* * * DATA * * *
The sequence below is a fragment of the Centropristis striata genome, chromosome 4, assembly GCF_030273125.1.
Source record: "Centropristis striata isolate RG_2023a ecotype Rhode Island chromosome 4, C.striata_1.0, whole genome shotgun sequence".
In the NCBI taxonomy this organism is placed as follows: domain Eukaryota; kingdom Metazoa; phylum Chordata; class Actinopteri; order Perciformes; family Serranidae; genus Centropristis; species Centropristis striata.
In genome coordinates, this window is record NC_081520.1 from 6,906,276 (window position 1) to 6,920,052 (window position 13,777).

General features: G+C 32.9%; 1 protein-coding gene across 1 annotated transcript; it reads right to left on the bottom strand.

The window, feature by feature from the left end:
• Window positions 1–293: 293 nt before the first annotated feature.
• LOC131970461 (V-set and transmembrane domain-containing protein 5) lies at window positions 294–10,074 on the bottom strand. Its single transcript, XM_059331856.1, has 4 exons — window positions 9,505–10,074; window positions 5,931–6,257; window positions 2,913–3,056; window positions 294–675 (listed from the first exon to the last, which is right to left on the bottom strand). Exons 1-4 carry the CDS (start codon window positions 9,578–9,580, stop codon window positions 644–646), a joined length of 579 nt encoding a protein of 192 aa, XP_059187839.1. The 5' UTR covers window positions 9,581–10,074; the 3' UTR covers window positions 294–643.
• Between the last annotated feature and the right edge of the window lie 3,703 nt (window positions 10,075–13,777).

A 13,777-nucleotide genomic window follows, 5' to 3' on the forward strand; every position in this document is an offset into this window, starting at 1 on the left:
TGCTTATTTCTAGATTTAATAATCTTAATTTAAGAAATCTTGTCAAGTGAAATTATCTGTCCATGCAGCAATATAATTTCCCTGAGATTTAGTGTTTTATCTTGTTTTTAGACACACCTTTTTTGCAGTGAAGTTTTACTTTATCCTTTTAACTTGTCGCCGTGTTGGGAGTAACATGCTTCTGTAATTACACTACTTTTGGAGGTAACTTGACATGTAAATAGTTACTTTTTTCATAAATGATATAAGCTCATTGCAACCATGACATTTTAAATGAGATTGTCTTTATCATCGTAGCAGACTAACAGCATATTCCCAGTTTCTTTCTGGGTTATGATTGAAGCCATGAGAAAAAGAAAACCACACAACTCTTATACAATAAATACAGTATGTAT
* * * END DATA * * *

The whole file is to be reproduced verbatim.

The sequence below is a fragment of the Centropristis striata genome, chromosome 4, assembly GCF_030273125.1.
Source record: "Centropristis striata isolate RG_2023a ecotype Rhode Island chromosome 4, C.striata_1.0, whole genome shotgun sequence".
In the NCBI taxonomy this organism is placed as follows: domain Eukaryota; kingdom Metazoa; phylum Chordata; class Actinopteri; order Perciformes; family Serranidae; genus Centropristis; species Centropristis striata.
In genome coordinates, this window is record NC_081520.1 from 6,906,276 (window position 1) to 6,920,052 (window position 13,777).

General features: G+C 32.9%; 1 protein-coding gene across 1 annotated transcript; it reads right to left on the bottom strand.

The window, feature by feature from the left end:
• Window positions 1–293: 293 nt before the first annotated feature.
• LOC131970461 (V-set and transmembrane domain-containing protein 5) lies at window positions 294–10,074 on the bottom strand. Its single transcript, XM_059331856.1, has 4 exons — window positions 9,505–10,074; window positions 5,931–6,257; window positions 2,913–3,056; window positions 294–675 (listed from the first exon to the last, which is right to left on the bottom strand). Exons 1-4 carry the CDS (start codon window positions 9,578–9,580, stop codon window positions 644–646), a joined length of 579 nt encoding a protein of 192 aa, XP_059187839.1. The 5' UTR covers window positions 9,581–10,074; the 3' UTR covers window positions 294–643.
• Between the last annotated feature and the right edge of the window lie 3,703 nt (window positions 10,075–13,777).

A 13,777-nucleotide genomic window follows, 5' to 3' on the forward strand; every position in this document is an offset into this window, starting at 1 on the left:
TGCTTATTTCTAGATTTAATAATCTTAATTTAAGAAATCTTGTCAAGTGAAATTATCTGTCCATGCAGCAATATAATTTCCCTGAGATTTAGTGTTTTATCTTGTTTTTAGACACACCTTTTTTGCAGTGAAGTTTTACTTTATCCTTTTAACTTGTCGCCGTGTTGGGAGTAACATGCTTCTGTAATTACACTACTTTTGGAGGTAACTTGACATGTAAATAGTTACTTTTTTCATAAATGATATAAGCTCATTGCAACCATGACATTTTAAATGAGATTGTCTTTATCATCGTAGCAGACTAACAGCATATTCCCAGTTTCTTTCTGGGTTATGATTGAAGCCATGAGAAAAAGAAAACCACACAACTCTTATACAATAAATACAGTATGTAT